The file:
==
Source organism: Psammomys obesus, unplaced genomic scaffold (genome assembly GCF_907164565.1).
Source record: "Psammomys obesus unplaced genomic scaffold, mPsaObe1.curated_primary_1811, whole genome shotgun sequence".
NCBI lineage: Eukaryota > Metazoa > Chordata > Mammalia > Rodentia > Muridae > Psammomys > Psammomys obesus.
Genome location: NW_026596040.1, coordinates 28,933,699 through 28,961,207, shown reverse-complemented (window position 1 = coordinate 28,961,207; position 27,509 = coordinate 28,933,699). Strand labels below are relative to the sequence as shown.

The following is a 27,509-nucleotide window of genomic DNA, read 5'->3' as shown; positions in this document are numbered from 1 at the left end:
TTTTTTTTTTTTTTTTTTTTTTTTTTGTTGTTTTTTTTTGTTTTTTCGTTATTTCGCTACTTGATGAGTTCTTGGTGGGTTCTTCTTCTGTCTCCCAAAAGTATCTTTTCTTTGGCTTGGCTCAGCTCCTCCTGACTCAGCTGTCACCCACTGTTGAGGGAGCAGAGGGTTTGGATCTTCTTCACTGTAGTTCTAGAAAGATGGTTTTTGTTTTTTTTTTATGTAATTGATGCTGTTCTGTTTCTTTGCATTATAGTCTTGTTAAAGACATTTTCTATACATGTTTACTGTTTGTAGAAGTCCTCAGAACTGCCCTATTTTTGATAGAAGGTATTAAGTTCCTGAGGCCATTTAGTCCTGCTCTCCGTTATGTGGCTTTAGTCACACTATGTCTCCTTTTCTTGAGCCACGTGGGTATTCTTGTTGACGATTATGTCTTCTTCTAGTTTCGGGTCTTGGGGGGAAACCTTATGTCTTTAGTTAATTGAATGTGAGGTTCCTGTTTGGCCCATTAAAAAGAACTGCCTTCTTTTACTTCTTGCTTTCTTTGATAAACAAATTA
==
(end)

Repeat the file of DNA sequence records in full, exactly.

Source organism: Psammomys obesus, unplaced genomic scaffold (genome assembly GCF_907164565.1).
Source record: "Psammomys obesus unplaced genomic scaffold, mPsaObe1.curated_primary_1811, whole genome shotgun sequence".
NCBI lineage: Eukaryota > Metazoa > Chordata > Mammalia > Rodentia > Muridae > Psammomys > Psammomys obesus.
Genome location: NW_026596040.1, coordinates 28,933,699 through 28,961,207, shown reverse-complemented (window position 1 = coordinate 28,961,207; position 27,509 = coordinate 28,933,699). Strand labels below are relative to the sequence as shown.

The following is a 27,509-nucleotide window of genomic DNA, read 5'->3' as shown; positions in this document are numbered from 1 at the left end:
TTTTTTTTTTTTTTTTTTTTTTTTTTGTTGTTTTTTTTTGTTTTTTCGTTATTTCGCTACTTGATGAGTTCTTGGTGGGTTCTTCTTCTGTCTCCCAAAAGTATCTTTTCTTTGGCTTGGCTCAGCTCCTCCTGACTCAGCTGTCACCCACTGTTGAGGGAGCAGAGGGTTTGGATCTTCTTCACTGTAGTTCTAGAAAGATGGTTTTTGTTTTTTTTTTATGTAATTGATGCTGTTCTGTTTCTTTGCATTATAGTCTTGTTAAAGACATTTTCTATACATGTTTACTGTTTGTAGAAGTCCTCAGAACTGCCCTATTTTTGATAGAAGGTATTAAGTTCCTGAGGCCATTTAGTCCTGCTCTCCGTTATGTGGCTTTAGTCACACTATGTCTCCTTTTCTTGAGCCACGTGGGTATTCTTGTTGACGATTATGTCTTCTTCTAGTTTCGGGTCTTGGGGGGAAACCTTATGTCTTTAGTTAATTGAATGTGAGGTTCCTGTTTGGCCCATTAAAAAGAACTGCCTTCTTTTACTTCTTGCTTTCTTTGATAAACAAATTA